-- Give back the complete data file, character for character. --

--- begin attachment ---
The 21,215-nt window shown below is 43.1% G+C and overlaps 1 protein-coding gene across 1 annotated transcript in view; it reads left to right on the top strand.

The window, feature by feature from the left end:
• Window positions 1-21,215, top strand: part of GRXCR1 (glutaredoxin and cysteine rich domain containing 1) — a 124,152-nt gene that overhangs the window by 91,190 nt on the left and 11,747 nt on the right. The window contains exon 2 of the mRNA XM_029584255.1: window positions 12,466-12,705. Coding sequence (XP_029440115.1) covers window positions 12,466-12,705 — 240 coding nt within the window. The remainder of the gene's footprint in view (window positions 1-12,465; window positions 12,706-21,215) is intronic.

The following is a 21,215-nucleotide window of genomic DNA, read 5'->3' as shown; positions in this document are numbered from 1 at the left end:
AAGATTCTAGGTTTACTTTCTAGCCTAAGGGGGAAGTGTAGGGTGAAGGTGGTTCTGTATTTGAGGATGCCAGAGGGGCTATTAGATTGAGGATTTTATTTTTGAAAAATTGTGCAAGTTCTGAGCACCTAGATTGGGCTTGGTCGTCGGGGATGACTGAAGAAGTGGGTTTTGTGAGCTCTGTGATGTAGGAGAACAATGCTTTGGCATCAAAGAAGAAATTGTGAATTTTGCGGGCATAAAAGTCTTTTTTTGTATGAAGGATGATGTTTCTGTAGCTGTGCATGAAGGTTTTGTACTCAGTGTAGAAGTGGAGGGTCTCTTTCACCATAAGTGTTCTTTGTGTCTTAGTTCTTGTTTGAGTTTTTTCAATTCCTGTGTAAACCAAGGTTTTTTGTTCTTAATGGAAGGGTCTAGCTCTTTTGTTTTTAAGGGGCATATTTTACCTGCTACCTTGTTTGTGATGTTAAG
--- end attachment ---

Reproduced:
The 21,215-nt window shown below is 43.1% G+C and overlaps 1 protein-coding gene across 1 annotated transcript in view; it reads left to right on the top strand.

The window, feature by feature from the left end:
• Window positions 1-21,215, top strand: part of GRXCR1 (glutaredoxin and cysteine rich domain containing 1) — a 124,152-nt gene that overhangs the window by 91,190 nt on the left and 11,747 nt on the right. The window contains exon 2 of the mRNA XM_029584255.1: window positions 12,466-12,705. Coding sequence (XP_029440115.1) covers window positions 12,466-12,705 — 240 coding nt within the window. The remainder of the gene's footprint in view (window positions 1-12,465; window positions 12,706-21,215) is intronic.

The following is a 21,215-nucleotide window of genomic DNA, read 5'->3' as shown; positions in this document are numbered from 1 at the left end:
AAGATTCTAGGTTTACTTTCTAGCCTAAGGGGGAAGTGTAGGGTGAAGGTGGTTCTGTATTTGAGGATGCCAGAGGGGCTATTAGATTGAGGATTTTATTTTTGAAAAATTGTGCAAGTTCTGAGCACCTAGATTGGGCTTGGTCGTCGGGGATGACTGAAGAAGTGGGTTTTGTGAGCTCTGTGATGTAGGAGAACAATGCTTTGGCATCAAAGAAGAAATTGTGAATTTTGCGGGCATAAAAGTCTTTTTTTGTATGAAGGATGATGTTTCTGTAGCTGTGCATGAAGGTTTTGTACTCAGTGTAGAAGTGGAGGGTCTCTTTCACCATAAGTGTTCTTTGTGTCTTAGTTCTTGTTTGAGTTTTTTCAATTCCTGTGTAAACCAAGGTTTTTTGTTCTTAATGGAAGGGTCTAGCTCTTTTGTTTTTAAGGGGCATATTTTACCTGCTACCTTGTTTGTGATGTTAAG